James Roper

Acrylic on canvas

Statement by James Roper

The construction of each painting fuses disparate images from a variety of sources such as fashion magazines, animation stills, comics, the Internet as well as my own photo's and drawings. I predominantly choose images and try to create forms which I feel register a visual 'peak shift', a term given to the phenomena of 'neurological attraction' that appears in both humans and animals to an extreme characterisation of an object. Peak shift has been suggested by the neuroscientist V.S. Ramachandran as one of the '10 universal laws of art'.

This peakshift is present within advertising, Hollywood blockbusters and Haute couture fashion as well as in the extreme forms of body exaggeration found in bodybuilding and pornography. Japanese animation, which also uses this technique, has for some time informed my painting style and is where I appropriated images exclusively for my 'Hypermass' series. By isolating out what I see as the crucial parts of such images and collaging them together into the work my intention is to intensify these visual triggers even further so they form a sort of neurological hyperactivity.

Another hyper-stylistic visual form which has informed my painting is that of Catholic iconography from the Baroque period, specifically in the sculptural work of Bernini. Bernini used the technique of exaggeration in the folds in robes, body structure and cloud formations to express an abstract form of 'spiritual energy'. But in contrast to their subjects stoic origins the aesthetic of Bernini's work manifests as lustful and extremely materialistic, and within the theatrical architecture of the cathedral or church (the expressive Baroque style has part of its genesis in opera), acts more as a form of psychological escapism than that of a form through
which religious truth can be revealed. Religion constructed as a Baudrillardian hyperreality in which intensified or peakshifted models of reality seem 'more real than real' and the lines between reality and fantasy are blurred. But, what seems at first to be a form of escapism from the 'Desert of the Real' can also act as a stimulus to wake us up to reality. Just as the Zen master hits his student and as a result the student attains his enlightenment, a jolt in the senses via an intensified version of reality can allow us to see how intensely real and visceral our direct physical relationship with our world really is.

This proliferation of peakshift within the Baroque, as well as modern media, is a signifier of our apparent need for extreme forms of sensory stimulation which can adversely lead to what the author J.G. Ballard described as 'The Death of Affect'. Another indication of this is just the shear saturation of images we are all exposed to particularly across the Internet where I predominantly find the images to put into my work. I have found though that the more images I have intentionally bombarded myself with the more successful I am in refining them down, allowing what I see as only the most vital visual forms to filter through into the work.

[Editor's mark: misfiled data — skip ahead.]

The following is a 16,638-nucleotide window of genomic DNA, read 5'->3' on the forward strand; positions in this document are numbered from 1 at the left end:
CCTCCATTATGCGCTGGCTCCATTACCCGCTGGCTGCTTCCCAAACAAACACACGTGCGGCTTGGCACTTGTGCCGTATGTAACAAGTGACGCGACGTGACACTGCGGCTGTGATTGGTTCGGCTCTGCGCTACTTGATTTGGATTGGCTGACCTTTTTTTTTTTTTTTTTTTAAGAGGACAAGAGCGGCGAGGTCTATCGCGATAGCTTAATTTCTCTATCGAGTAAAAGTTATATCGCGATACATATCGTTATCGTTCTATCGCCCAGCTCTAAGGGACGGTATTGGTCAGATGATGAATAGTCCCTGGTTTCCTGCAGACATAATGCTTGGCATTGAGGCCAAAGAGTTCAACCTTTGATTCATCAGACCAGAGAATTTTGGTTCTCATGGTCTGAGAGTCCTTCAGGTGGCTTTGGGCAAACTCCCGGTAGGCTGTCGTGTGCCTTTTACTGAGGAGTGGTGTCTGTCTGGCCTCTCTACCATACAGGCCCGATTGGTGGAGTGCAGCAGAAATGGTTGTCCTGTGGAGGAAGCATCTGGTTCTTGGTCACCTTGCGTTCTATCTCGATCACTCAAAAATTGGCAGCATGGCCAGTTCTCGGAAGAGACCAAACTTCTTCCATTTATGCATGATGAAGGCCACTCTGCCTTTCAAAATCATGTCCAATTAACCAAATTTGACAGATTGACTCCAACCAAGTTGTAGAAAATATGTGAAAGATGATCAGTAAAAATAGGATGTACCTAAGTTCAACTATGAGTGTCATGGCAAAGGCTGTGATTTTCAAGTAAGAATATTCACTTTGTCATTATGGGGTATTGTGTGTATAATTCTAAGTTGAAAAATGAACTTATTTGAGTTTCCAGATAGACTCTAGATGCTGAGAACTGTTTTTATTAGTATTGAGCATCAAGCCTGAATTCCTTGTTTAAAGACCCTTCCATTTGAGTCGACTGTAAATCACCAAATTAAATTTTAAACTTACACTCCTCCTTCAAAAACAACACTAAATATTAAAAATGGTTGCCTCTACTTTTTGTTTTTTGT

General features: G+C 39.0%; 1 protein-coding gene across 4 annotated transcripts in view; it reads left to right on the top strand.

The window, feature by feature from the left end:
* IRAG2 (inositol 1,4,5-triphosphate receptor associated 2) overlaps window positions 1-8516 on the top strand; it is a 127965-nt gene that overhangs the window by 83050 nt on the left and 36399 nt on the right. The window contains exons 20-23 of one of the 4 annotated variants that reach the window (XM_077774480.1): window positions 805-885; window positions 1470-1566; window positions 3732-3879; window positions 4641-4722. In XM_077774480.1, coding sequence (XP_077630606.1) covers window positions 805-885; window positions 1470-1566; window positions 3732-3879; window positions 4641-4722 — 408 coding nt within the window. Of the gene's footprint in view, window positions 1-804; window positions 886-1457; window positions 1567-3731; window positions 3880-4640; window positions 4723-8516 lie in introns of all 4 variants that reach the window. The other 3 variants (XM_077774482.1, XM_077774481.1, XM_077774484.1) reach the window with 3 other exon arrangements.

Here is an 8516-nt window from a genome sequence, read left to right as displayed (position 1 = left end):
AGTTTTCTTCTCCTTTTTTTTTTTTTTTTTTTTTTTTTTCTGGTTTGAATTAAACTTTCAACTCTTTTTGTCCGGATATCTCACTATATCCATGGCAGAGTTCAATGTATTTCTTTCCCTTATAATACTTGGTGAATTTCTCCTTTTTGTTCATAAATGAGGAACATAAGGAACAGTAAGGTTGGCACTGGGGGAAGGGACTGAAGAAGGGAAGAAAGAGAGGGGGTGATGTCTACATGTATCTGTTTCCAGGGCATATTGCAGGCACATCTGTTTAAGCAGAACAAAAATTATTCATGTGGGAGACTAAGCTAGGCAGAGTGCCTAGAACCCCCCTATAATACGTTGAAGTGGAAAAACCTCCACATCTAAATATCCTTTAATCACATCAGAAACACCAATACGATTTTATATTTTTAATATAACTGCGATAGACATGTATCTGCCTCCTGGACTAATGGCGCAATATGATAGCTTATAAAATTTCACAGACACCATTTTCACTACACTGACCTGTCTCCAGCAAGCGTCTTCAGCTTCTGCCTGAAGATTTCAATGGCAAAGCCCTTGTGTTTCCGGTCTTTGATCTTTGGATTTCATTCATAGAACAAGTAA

As Ballard described in such novels as 'Crash' and 'The Atrocity Exhibition', I have similarly explored this theme through the structure and landscape of the body, how our bodies move through our environment and their physical relationship to architectural forms as well as the immediate folds in the fabric of our clothes. Also the fetishism of inanimate objects and the fusion of body and object or self and other which is apparent within many religious practices especially in Eastern Philosophy. This inter-connection between the internal and external can also be seen in Deleuze's concept of the fold:

“The outside is not a fixed limit but a moving matter animated by peristaltic movements, folds and foldings that together make up an inside: they are not something other than the outside, but precisely the inside of the outside.” (Deleuze – Foucault)

Ancient theologies worked through a process of mental dissection and analysis of an apparent self, intending to peel off the layers of our gross physical body to reveal a divine soul beneath in order that we could release this bound entity and find spiritual exaltation. Instead having dissected ourselves and unfolded our physical reality through the progress of science we have found nothing but sparking synapses, molecular structures and subatomic particles leading to an eventual slide into the chaos of quantum physics.

In contrast to El Greco's ushering of the spirit towards the heavens my paintings spit, ejaculate, regurgitate and projectile vomit the spirit out, rejecting it's bodily form in a fit of maniacal hysterics, a nonsensical reflexive outburst like the spasmodic speaking in tongues of those 'slain in the spirit'.

-James Roper